The effect of Cu, CuFe, CuFeO2 NPs on the motility of root-knot nematodes was evaluated. When the NPs were tested against M. incognita and M. javanica, a clear dose response relationship was established and after 24 h a significant paralysis of J2 was evident (Figure 4). The dose response curves of Cu, CuFe, CuFeO2 NPs after 24 h of J2 immersion in NPs solutions are presented in Figure 4. The calculated EC50 values for all tested NPs against both nematode species after J2 immersion for 24, 48 and 72 h, are shown in Table 3. Among the three tested compositions, CuFe NPs exhibited the highest nematicidal activity, causing 100% paralysis to both Meloidogyne species, after 72 h of J2 exposure at the lowest dose. The EC50 values of Cu, CuFe and CuFeO2 NPs, after 24 h immersion of M. incognita J2 in test solutions, was calculated at 75, 18 and 73 μg/mL respectively. A similar trend was shown 48 h after the experiments’ establishment (Table 3), confirming once more the high nematicidal activity of CuFe NPs. Finally, increasing the exposure period to 48 or 72 h resulted in same EC50 values (70 and 72 μg/mL 72 h after M. incognita J2 immersion to Cu and CuFeO2 NPs, respectively, Table 3). This fact demonstrates that all J2 found immotile after 24 h of immersion to test solutions had been dead and did not regain their activity later. The paralysis activity of the tested NPs against M. javanica was found similar (Table 3) and the EC50 values of Cu, CuFe and CuFeO2 NPs, after 24 h immersion of M. javanica J2 in test solutions, were calculated at 65, 15 and 75 μg/mL, respectively. Again, the activity of all tested NPs was retained after 72 h of exposure. Natural death in control for M. incognita and M. javanica did not exceed 5% for all assessment dates. In all cases, J2 found immotile after 72 h of exposure were recorded as dead because they did not regain their motility after moving to water. For comparison, copper sulfate and fosthiazate were used as chemical control, with estimated EC50/24h of 32.9 and 0.79 μg/mL, or 24.5 and 0.89 μg/mL for M. incognita or M. javanica J2, respectively.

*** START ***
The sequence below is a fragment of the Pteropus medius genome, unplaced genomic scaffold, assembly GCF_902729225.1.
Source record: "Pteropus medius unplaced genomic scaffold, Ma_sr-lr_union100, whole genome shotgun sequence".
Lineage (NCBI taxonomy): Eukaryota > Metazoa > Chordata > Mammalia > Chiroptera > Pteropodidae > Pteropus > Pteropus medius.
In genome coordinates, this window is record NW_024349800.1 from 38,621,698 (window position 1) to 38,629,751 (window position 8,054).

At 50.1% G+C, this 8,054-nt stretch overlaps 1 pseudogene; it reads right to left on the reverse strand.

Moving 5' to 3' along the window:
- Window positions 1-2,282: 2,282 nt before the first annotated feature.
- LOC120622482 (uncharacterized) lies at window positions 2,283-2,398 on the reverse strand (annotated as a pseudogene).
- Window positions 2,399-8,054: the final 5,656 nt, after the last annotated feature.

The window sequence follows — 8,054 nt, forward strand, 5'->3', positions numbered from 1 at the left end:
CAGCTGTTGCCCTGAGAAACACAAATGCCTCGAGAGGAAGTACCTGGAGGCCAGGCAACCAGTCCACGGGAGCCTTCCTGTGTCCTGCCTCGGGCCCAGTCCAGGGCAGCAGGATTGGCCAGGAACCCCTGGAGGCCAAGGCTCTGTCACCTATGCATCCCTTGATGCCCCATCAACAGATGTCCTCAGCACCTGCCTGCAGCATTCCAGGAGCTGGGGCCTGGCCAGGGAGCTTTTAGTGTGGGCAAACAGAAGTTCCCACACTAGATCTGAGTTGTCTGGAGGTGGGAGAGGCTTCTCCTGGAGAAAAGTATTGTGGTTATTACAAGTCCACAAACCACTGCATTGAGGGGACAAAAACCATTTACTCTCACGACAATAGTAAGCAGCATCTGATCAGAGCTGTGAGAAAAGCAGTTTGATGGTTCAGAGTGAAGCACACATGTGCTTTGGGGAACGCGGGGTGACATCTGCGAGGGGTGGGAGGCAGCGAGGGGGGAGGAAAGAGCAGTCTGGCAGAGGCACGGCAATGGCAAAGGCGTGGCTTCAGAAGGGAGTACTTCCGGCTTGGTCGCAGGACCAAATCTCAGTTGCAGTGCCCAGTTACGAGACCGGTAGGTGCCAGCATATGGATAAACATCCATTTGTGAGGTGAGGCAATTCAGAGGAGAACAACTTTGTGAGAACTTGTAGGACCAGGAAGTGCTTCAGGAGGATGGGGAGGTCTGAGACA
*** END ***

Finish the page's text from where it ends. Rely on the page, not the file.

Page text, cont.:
Figure 4: Dose response curves of (A) M. javanica and (B) M. incognita nematodes treated with Cu, CuFe and CuFeO2 NPs solutions for 24 h. Each point represents the average percent number of paralyzed nematodes of five replicates per treatment (× two experiments replications) after elimination of natural death counts in the control.


EC50 (μg/mL), 24 h

EC50 (μg/mL), 48 h

EC50 (μg/mL), 72 h

M. incognita

M. javanica

M. incognita

M. javanica

M. incognita

M. javanica


75 ± 5

65 ± 4

72 ± 2

63 ± 5

70 ± 3

61 ± 2


18 ± 3

15 ± 2

9 ± 2

13 ± 2




73 ± 4

75 ± 3

73 ± 2

74 ± 4

72 ± 4

72 ± 3

*100% paralyzed at the lowest concentration dose.

Table 3: Estimated EC50 values for Cu, CuFe and CuFeO2 NPs calculated after 24, 48 and 72 h of M. incognita and M. javanica J2 immersion in test solutions and expressed as EC50 ± SD (μg/mL).

3.4 Effect of NPs on the nematode’s life cycle